Defined as prolonged periods of excessive heat1, heatwaves are a specific type of extreme temperature event. There are many adverse impacts of heatwaves, including on human health2, agriculture3,4, workplace productivity5, wildfire frequency and intensity6, and public infrastructure7,8. The inequality of heatwave impacts has been assessed5,9, adversely affecting developing nations due to a lack of adaptive capacity, as well as varying cultural constraints. These impacts will increase under enhanced global warming, where more rapid heatwave trends will likely produce more severe and possibly irreversible impacts in some sectors9,10,11,12.

There are multiple characteristics to heatwaves, including their intensity, frequency, duration, timing and spatial extent. Additionally, there are numerous ways to define each characteristic, a likely consequence of their expansive impacts as well as potential limitations of the datasets from which they are assessed. There is a general consensus that the intensity, frequency and duration of heatwaves have increased in the observational record, both regionally and globally1,13,14,15,16,17. However, all relevant studies have employed diverse metrics, analysed a subset of heatwave characteristics over selected regions, and/or used different extreme thresholds over varying time periods. This undermines a comprehensive understanding of how heatwaves have changed at regional and global scales. An all-inclusive and consistent assessment is imperative for establishing confidence in the general consensus suggested by previous disparate studies, as well as being an integral component in accurately assessing the occurrence of and changes in heatwave impacts.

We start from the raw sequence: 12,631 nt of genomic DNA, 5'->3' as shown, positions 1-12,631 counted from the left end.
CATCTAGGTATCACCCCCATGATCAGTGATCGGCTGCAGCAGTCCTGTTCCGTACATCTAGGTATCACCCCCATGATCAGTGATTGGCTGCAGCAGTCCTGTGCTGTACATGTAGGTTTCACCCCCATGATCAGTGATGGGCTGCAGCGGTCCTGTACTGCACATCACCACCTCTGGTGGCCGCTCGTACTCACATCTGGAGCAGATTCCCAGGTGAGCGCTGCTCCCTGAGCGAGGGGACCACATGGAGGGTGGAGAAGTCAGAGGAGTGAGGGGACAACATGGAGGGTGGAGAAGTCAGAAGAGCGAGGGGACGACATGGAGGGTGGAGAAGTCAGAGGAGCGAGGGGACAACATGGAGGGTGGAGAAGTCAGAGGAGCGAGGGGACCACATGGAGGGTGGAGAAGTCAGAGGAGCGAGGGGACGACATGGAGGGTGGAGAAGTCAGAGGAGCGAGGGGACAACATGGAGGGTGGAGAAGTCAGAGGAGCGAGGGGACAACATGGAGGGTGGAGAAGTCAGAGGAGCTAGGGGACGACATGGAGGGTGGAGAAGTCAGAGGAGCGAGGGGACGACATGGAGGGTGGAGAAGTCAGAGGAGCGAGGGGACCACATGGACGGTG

This study provides such an assessment. While data availability limits our analysis to begin in 1950, we find that trends in the spatially consistent Berkeley Earth18 observational dataset match well with common regions between the previously used quasi-global HadGHCND19 dataset and Berkeley Earth is thus useful in furthering our understanding of global and regional changes in heatwaves. Heatwave frequency demonstrates the most significant increase across almost all regions, with nowhere experiencing a significant decrease. While average heatwave intensity displays little change, cumulative heatwave intensity increases at a similar rate to heatwave frequency. Moreover, the most intense heatwave seasons as defined by cumulative intensity generally occur post 2000. By assessing regional trends that commence from all years between 1950 and 2000, we find that the increasing trends of historical heatwave frequency, duration and cumulative intensity have accelerated over many regions. However, climate variability can be a large influence on heatwave trends over timescales of multiple decades, even in recent decades, which are more heavily influenced by enhanced anthropogenic climate change.